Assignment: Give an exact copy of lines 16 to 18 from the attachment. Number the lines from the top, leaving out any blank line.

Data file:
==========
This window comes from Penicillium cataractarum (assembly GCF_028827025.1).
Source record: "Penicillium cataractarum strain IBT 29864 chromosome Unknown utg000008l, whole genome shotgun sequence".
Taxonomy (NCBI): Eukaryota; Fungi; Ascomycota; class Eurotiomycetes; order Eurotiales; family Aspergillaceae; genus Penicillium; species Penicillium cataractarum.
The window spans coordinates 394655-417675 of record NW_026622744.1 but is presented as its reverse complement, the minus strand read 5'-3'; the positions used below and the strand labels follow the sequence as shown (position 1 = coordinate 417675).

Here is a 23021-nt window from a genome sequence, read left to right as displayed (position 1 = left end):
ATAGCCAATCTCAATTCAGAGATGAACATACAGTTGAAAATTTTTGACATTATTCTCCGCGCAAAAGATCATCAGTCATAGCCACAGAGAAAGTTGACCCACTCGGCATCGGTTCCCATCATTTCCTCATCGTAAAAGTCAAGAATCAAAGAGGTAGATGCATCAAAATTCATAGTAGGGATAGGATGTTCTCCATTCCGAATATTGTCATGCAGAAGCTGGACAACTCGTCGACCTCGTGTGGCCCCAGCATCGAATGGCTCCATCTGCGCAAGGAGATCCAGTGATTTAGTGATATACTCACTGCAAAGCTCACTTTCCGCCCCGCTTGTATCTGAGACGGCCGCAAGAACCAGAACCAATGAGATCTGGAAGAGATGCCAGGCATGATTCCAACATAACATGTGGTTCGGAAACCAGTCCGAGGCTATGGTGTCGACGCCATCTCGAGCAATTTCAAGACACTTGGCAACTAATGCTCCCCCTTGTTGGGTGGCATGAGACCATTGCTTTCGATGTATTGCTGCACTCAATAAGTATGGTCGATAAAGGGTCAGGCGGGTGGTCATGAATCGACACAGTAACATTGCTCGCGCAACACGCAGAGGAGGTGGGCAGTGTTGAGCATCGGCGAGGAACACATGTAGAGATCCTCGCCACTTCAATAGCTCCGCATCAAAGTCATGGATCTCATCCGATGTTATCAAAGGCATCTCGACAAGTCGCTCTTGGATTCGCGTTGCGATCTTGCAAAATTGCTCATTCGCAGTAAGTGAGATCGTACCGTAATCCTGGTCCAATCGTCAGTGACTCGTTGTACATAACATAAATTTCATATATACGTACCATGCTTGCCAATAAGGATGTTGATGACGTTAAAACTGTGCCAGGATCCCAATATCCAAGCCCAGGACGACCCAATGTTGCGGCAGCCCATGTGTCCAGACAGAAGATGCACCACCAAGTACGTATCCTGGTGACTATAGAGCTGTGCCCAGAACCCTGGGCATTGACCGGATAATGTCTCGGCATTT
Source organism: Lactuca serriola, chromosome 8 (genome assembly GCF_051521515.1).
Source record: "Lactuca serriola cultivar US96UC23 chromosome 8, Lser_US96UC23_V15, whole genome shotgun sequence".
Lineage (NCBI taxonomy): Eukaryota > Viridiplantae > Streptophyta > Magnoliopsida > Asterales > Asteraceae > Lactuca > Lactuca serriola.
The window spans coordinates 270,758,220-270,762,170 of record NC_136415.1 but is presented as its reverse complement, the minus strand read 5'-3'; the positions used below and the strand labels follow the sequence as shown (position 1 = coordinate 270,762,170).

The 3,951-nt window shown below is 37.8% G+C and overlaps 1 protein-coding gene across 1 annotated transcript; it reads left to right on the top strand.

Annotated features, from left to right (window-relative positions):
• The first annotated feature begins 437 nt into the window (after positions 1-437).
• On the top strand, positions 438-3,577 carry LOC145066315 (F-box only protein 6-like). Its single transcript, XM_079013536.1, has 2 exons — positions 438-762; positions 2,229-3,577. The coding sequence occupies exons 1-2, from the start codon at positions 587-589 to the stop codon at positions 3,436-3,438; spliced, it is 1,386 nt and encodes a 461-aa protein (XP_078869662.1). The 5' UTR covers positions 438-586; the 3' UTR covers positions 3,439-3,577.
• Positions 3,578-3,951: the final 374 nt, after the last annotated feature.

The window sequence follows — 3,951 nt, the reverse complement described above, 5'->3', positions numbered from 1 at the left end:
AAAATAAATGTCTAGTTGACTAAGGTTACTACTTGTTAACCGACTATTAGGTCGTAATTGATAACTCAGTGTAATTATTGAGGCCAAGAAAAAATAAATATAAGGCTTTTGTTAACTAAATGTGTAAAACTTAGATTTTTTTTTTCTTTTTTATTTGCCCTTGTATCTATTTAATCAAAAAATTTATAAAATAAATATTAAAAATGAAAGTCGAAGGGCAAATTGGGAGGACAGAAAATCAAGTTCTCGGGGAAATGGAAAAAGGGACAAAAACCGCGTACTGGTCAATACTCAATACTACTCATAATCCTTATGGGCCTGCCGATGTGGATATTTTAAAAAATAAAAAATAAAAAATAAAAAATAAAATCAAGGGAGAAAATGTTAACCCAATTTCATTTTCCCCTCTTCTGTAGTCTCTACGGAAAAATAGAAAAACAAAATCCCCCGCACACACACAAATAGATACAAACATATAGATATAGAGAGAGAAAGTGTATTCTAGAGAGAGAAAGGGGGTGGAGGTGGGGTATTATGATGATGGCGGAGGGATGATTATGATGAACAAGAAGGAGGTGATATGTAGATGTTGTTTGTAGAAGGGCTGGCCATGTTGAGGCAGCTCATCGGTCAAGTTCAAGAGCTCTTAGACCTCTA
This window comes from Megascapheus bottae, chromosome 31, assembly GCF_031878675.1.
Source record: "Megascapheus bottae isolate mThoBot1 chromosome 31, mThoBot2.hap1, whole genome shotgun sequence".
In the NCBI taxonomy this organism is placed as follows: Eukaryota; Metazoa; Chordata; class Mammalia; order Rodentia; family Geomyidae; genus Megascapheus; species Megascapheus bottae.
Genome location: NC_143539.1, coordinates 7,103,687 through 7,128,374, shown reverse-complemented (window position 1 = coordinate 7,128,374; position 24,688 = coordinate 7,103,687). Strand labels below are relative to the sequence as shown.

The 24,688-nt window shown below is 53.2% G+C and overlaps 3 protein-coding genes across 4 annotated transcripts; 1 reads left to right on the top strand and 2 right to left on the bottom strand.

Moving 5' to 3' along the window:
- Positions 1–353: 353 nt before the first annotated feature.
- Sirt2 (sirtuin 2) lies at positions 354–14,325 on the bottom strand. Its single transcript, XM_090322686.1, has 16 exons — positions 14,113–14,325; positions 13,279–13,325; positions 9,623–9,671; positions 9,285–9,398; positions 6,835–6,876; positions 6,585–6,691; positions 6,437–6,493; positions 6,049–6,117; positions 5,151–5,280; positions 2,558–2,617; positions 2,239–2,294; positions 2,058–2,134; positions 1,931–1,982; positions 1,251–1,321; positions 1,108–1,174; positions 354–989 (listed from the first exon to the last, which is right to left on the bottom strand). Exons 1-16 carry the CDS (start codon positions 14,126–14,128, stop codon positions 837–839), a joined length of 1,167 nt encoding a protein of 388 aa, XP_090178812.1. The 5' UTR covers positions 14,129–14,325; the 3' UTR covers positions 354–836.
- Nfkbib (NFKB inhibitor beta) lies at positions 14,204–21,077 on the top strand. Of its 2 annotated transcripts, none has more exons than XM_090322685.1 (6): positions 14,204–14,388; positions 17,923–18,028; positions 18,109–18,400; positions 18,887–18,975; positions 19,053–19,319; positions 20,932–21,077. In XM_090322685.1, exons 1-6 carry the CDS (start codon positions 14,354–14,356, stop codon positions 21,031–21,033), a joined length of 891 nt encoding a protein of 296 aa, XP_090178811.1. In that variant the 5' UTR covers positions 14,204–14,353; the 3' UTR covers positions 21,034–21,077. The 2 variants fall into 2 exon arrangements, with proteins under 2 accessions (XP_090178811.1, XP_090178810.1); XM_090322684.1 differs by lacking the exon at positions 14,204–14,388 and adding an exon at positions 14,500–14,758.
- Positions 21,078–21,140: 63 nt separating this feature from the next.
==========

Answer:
The window sequence follows — 3,951 nt, the reverse complement described above, 5'->3', positions numbered from 1 at the left end:
AAAATAAATGTCTAGTTGACTAAGGTTACTACTTGTTAACCGACTATTAGGTCGTAATTGATAACTCAGTGTAATTATTGAGGCCAAGAAAAAATAAATATAAGGCTTTTGTTAACTAAATGTGTAAAACTTAGATTTTTTTTTTCTTTTTTATTTGCCCTTGTATCTATTTAATCAAAAAATTTATAAAATAAATATTAAAAATGAAAGTCGAAGGGCAAATTGGGAGGACAGAAAATCAAGTTCTCGGGGAAATGGAAAAAGGGACAAAAACCGCGTACTGGTCAATACTCAATACTACTCATAATCCTTATGGGCCTGCCGATGTGGATATTTTAAAAAATAAAAAATAAAAAATAAAAAATAAAATCAAGGGAGAAAATGTTAACCCAATTTCATTTTCCCCTCTTCTGTAGTCTCTACGGAAAAATAGAAAAACAAAATCCCCCGCACACACACAAATAGATACAAACATATAGATATAGAGAGAGAAAGTGTATTCTAGAGAGAGAAAGGGGGTGGAGGTGGGGTATTATGATGATGGCGGAGGGATGATTATGATGAACAAGAAGGAGGTGATATGTAGATGTTGTTTGTAGAAGGGCTGGCCATGTTGAGGCAGCTCATCGGTCAAGTTCAAGAGCTCTTAGACCTCTA
This window comes from Megascapheus bottae, chromosome 31, assembly GCF_031878675.1.